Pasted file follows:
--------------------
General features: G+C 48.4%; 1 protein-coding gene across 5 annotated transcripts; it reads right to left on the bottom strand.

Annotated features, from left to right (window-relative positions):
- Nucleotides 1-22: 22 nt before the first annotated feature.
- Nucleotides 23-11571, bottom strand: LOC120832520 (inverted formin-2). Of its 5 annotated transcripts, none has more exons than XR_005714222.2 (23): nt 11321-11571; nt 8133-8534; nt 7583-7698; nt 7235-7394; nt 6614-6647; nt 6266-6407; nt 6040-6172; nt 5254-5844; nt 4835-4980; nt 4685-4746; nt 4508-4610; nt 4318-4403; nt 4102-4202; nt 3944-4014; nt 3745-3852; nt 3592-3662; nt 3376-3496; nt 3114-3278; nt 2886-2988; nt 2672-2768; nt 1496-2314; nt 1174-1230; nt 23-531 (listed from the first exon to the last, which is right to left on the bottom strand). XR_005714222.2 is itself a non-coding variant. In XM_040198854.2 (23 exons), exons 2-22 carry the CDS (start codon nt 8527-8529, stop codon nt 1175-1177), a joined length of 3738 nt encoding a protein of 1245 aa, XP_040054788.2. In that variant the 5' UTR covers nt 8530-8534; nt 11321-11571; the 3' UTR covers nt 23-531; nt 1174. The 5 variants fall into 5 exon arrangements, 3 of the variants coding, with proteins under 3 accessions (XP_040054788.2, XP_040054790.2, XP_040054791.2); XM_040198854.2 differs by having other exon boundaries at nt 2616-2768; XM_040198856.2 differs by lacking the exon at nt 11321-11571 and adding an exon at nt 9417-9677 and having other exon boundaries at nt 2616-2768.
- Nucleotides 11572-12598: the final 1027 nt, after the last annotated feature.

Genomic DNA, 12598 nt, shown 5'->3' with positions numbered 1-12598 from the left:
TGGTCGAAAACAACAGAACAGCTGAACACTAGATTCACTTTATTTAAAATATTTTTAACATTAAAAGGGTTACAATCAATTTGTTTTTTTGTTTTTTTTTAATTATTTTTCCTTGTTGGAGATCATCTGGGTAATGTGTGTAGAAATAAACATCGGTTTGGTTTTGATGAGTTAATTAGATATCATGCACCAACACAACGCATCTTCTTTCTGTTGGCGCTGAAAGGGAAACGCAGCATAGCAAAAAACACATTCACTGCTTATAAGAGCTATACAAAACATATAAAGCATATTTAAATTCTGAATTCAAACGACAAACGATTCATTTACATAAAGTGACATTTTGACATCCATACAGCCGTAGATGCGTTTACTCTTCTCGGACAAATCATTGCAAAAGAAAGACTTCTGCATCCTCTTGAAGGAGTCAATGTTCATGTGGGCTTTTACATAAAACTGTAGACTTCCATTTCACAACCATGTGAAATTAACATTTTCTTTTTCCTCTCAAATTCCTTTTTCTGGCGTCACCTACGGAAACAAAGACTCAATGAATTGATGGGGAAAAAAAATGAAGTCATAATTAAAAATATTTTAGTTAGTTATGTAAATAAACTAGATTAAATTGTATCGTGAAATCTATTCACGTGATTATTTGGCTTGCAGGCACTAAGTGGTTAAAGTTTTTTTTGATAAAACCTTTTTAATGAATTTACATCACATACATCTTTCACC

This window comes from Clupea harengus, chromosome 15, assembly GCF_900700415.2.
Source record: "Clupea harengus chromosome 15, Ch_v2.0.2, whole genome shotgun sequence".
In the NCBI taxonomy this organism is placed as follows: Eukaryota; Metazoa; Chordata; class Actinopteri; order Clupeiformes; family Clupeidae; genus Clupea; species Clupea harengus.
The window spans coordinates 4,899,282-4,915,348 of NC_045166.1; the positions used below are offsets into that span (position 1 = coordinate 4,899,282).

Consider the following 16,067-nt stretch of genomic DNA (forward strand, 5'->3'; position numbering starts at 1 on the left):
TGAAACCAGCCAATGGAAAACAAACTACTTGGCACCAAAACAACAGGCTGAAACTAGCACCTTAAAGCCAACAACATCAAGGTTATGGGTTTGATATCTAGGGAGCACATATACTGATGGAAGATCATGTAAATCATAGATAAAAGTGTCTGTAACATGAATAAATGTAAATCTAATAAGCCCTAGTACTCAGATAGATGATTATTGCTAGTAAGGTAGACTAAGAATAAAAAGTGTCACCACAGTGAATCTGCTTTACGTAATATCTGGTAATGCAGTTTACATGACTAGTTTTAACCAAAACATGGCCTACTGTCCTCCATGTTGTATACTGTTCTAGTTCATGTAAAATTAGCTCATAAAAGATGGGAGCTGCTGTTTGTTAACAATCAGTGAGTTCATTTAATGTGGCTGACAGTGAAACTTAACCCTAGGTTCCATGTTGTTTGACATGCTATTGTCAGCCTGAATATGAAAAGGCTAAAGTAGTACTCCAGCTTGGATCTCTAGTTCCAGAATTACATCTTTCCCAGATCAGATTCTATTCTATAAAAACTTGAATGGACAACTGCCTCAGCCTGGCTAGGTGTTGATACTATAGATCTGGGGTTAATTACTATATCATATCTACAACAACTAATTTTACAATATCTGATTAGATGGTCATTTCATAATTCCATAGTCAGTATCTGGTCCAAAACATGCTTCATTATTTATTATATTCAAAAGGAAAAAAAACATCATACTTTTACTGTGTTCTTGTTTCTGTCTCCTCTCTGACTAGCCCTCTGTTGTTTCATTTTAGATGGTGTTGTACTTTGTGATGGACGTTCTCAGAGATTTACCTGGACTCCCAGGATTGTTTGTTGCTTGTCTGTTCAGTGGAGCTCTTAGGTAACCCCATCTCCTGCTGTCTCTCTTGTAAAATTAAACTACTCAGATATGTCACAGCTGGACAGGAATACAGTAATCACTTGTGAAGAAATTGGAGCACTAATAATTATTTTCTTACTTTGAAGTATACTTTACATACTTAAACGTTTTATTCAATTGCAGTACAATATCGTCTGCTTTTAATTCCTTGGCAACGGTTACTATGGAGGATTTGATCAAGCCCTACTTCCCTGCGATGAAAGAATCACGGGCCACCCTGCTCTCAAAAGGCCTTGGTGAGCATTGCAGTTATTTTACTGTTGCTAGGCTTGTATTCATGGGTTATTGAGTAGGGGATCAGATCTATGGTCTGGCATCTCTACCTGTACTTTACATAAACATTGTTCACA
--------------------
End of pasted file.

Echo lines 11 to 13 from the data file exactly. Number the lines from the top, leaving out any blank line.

The window spans coordinates 4,899,282-4,915,348 of NC_045166.1; the positions used below are offsets into that span (position 1 = coordinate 4,899,282).

Consider the following 16,067-nt stretch of genomic DNA (forward strand, 5'->3'; position numbering starts at 1 on the left):
TGAAACCAGCCAATGGAAAACAAACTACTTGGCACCAAAACAACAGGCTGAAACTAGCACCTTAAAGCCAACAACATCAAGGTTATGGGTTTGATATCTAGGGAGCACATATACTGATGGAAGATCATGTAAATCATAGATAAAAGTGTCTGTAACATGAATAAATGTAAATCTAATAAGCCCTAGTACTCAGATAGATGATTATTGCTAGTAAGGTAGACTAAGAATAAAAAGTGTCACCACAGTGAATCTGCTTTACGTAATATCTGGTAATGCAGTTTACATGACTAGTTTTAACCAAAACATGGCCTACTGTCCTCCATGTTGTATACTGTTCTAGTTCATGTAAAATTAGCTCATAAAAGATGGGAGCTGCTGTTTGTTAACAATCAGTGAGTTCATTTAATGTGGCTGACAGTGAAACTTAACCCTAGGTTCCATGTTGTTTGACATGCTATTGTCAGCCTGAATATGAAAAGGCTAAAGTAGTACTCCAGCTTGGATCTCTAGTTCCAGAATTACATCTTTCCCAGATCAGATTCTATTCTATAAAAACTTGAATGGACAACTGCCTCAGCCTGGCTAGGTGTTGATACTATAGATCTGGGGTTAATTACTATATCATATCTACAACAACTAATTTTACAATATCTGATTAGATGGTCATTTCATAATTCCATAGTCAGTATCTGGTCCAAAACATGCTTCATTATTTATTATATTCAAAAGGAAAAAAAACATCATACTTTTACTGTGTTCTTGTTTCTGTCTCCTCTCTGACTAGCCCTCTGTTGTTTCATTTTAGATGGTGTTGTACTTTGTGATGGACGTTCTCAGAGATTTACCTGGACTCCCAGGATTGTTTGTTGCTTGTCTGTTCAGTGGAGCTCTTAGGTAACCCCATCTCCTGCTGTCTCTCTTGTAAAATTAAACTACTCAGATATGTCACAGCTGGACAGGAATACAGTAATCACTTGTGAAGAAATTGGAGCACTAATAATTATTTTCTTACTTTGAAGTATACTTTACATACTTAAACGTTTTATTCAATTGCAGTACAATATCGTCTGCTTTTAATTCCTTGGCAACGGTTACTATGGAGGATTTGATCAAGCCCTACTTCCCTGCGATGAAAGAATCACGGGCCACCCTGCTCTCAAAAGGCCTTGGTGAGCATTGCAGTTATTTTACTGTTGCTAGGCTTGTATTCATGGGTTATTGAGTAGGGGATCAGATCTATGGTCTGGCATCTCTACCTGTACTTTACATAAACATTGTTCACA